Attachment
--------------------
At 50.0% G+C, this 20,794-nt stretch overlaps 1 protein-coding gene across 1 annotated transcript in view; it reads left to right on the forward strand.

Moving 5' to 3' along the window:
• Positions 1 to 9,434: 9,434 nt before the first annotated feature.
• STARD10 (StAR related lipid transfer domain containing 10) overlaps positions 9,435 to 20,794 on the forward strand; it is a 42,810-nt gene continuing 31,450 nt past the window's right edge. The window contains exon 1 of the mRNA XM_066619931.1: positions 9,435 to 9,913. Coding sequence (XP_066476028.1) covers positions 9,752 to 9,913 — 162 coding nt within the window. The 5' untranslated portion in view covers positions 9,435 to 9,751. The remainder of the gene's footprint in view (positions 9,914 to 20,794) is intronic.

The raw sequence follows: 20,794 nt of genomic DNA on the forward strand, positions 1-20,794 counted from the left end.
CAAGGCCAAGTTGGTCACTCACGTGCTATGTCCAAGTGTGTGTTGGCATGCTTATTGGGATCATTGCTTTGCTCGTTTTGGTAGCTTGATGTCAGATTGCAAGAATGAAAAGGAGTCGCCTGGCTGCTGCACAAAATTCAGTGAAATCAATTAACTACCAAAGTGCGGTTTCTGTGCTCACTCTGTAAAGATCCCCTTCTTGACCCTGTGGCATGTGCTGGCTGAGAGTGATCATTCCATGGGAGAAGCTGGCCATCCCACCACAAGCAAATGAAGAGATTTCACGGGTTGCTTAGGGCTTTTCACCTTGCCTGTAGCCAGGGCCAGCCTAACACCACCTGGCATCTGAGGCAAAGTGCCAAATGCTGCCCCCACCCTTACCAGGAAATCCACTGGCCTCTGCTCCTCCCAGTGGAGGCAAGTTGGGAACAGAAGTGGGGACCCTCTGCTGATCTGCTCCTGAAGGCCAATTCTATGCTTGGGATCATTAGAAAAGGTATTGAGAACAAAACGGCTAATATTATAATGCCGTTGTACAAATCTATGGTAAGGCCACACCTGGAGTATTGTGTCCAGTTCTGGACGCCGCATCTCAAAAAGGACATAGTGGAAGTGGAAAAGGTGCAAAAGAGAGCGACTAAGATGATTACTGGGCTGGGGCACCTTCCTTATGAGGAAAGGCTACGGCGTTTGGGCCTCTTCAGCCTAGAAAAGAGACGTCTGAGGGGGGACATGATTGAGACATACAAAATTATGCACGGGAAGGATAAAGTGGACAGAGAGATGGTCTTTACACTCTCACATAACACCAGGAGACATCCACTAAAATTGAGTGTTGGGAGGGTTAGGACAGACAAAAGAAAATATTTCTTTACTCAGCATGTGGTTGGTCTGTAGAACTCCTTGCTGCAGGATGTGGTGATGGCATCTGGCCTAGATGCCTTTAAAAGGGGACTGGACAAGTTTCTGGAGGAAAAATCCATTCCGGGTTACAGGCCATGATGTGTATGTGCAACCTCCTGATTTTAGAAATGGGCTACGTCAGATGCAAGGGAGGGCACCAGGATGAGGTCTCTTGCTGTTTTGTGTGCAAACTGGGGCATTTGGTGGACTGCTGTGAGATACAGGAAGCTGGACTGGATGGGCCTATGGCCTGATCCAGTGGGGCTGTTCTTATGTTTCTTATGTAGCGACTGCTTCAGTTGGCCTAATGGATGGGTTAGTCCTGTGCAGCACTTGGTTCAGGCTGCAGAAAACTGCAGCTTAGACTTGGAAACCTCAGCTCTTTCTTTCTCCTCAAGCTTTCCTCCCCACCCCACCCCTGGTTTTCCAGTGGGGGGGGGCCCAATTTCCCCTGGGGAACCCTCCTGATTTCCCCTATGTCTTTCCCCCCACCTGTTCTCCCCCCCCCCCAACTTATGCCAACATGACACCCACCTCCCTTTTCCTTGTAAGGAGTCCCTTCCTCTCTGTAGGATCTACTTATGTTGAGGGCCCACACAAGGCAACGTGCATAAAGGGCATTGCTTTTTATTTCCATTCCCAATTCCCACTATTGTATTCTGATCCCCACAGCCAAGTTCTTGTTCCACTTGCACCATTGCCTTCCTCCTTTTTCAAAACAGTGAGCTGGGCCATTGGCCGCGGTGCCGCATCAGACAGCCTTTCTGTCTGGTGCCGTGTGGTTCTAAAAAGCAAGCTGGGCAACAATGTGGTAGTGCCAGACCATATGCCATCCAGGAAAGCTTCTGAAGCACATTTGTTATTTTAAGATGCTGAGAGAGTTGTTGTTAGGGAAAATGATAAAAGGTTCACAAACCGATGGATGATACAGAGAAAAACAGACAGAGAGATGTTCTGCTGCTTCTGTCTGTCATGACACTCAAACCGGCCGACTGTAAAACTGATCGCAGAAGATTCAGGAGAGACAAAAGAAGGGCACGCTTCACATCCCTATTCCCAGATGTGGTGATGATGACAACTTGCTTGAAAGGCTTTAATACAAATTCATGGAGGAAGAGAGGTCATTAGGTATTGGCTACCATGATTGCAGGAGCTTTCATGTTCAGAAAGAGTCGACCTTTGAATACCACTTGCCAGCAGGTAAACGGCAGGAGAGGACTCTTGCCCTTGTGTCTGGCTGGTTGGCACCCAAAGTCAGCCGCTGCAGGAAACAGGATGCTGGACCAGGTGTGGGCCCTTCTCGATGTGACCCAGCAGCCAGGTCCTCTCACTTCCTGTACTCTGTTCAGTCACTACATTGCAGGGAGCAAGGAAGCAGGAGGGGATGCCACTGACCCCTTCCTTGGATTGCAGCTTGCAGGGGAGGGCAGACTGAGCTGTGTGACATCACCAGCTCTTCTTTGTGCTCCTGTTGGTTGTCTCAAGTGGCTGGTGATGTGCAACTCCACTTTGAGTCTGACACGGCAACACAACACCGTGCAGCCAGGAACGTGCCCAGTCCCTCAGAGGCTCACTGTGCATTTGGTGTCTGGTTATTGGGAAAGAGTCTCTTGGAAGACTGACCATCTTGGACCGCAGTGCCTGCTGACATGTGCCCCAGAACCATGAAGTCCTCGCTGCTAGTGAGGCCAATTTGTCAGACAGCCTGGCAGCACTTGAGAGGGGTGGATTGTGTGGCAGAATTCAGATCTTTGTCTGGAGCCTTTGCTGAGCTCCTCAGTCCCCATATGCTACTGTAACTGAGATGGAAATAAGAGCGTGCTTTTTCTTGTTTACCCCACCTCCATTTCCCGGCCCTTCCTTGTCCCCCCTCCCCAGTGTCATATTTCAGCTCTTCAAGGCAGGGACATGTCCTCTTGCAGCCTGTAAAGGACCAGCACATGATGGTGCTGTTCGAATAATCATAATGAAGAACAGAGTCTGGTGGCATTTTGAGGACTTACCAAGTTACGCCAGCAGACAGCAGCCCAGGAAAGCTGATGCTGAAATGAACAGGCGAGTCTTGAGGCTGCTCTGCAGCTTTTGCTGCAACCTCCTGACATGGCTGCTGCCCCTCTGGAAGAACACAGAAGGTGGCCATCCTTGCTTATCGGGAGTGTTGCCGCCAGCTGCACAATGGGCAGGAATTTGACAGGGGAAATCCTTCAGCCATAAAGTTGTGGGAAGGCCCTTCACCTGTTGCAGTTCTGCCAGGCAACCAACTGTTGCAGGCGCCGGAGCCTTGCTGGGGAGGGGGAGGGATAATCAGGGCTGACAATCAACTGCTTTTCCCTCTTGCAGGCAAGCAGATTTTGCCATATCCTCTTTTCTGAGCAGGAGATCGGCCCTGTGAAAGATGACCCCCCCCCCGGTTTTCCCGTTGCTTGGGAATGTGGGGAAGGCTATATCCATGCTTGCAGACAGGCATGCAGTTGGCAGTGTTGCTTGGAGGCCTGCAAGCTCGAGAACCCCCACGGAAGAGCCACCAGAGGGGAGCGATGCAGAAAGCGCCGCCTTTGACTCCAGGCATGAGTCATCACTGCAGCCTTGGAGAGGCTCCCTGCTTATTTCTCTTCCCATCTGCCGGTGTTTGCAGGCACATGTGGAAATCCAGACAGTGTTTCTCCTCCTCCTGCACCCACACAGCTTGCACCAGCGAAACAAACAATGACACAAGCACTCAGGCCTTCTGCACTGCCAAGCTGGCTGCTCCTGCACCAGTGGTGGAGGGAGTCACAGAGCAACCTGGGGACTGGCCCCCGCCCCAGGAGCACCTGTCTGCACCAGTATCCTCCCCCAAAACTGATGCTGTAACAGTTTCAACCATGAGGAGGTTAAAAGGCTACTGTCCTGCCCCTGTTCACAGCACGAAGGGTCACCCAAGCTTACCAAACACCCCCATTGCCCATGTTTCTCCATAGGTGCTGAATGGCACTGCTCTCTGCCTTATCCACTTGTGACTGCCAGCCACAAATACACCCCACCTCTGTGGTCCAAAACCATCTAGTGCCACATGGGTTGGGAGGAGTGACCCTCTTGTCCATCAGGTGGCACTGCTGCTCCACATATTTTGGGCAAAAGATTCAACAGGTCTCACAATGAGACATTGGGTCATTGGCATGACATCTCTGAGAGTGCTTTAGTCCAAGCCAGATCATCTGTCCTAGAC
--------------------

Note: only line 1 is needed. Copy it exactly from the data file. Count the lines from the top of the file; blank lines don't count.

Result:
At 50.0% G+C, this 20,794-nt stretch overlaps 1 protein-coding gene across 1 annotated transcript in view; it reads left to right on the forward strand.